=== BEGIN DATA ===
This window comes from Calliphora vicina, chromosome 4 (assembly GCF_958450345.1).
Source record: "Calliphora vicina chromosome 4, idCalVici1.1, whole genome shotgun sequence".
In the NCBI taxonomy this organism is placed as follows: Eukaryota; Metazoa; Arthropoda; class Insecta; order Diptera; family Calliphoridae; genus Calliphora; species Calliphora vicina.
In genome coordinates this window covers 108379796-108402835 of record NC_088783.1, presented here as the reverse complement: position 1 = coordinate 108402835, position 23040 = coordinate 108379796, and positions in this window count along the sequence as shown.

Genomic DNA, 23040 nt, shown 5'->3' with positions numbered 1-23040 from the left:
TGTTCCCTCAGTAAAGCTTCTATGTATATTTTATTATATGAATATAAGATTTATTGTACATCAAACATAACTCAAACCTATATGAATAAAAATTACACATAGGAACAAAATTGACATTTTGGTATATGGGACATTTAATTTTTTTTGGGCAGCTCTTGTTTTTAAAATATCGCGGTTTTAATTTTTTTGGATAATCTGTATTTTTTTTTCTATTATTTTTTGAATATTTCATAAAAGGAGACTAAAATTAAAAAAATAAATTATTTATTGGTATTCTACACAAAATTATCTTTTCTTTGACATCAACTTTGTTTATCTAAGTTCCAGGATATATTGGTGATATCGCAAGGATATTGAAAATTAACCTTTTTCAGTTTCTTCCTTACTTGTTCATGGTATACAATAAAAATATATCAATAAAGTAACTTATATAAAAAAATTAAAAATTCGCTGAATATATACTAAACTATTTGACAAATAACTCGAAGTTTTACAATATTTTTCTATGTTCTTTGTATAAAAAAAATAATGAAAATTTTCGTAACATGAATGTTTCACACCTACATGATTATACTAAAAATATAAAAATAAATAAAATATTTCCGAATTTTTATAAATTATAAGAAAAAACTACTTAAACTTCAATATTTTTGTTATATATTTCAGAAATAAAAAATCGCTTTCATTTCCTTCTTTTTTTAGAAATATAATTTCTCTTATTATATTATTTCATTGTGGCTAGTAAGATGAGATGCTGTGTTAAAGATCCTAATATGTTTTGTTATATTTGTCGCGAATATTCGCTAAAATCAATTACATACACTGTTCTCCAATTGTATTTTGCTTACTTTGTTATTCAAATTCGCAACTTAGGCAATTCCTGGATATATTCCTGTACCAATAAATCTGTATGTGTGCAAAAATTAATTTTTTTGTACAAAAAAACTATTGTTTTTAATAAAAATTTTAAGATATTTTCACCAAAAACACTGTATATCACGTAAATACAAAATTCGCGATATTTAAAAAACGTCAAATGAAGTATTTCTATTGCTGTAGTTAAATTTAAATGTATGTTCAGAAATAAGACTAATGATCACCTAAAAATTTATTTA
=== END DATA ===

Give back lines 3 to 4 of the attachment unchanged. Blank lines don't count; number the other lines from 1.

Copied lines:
In the NCBI taxonomy this organism is placed as follows: Eukaryota; Metazoa; Arthropoda; class Insecta; order Diptera; family Calliphoridae; genus Calliphora; species Calliphora vicina.
In genome coordinates this window covers 108379796-108402835 of record NC_088783.1, presented here as the reverse complement: position 1 = coordinate 108402835, position 23040 = coordinate 108379796, and positions in this window count along the sequence as shown.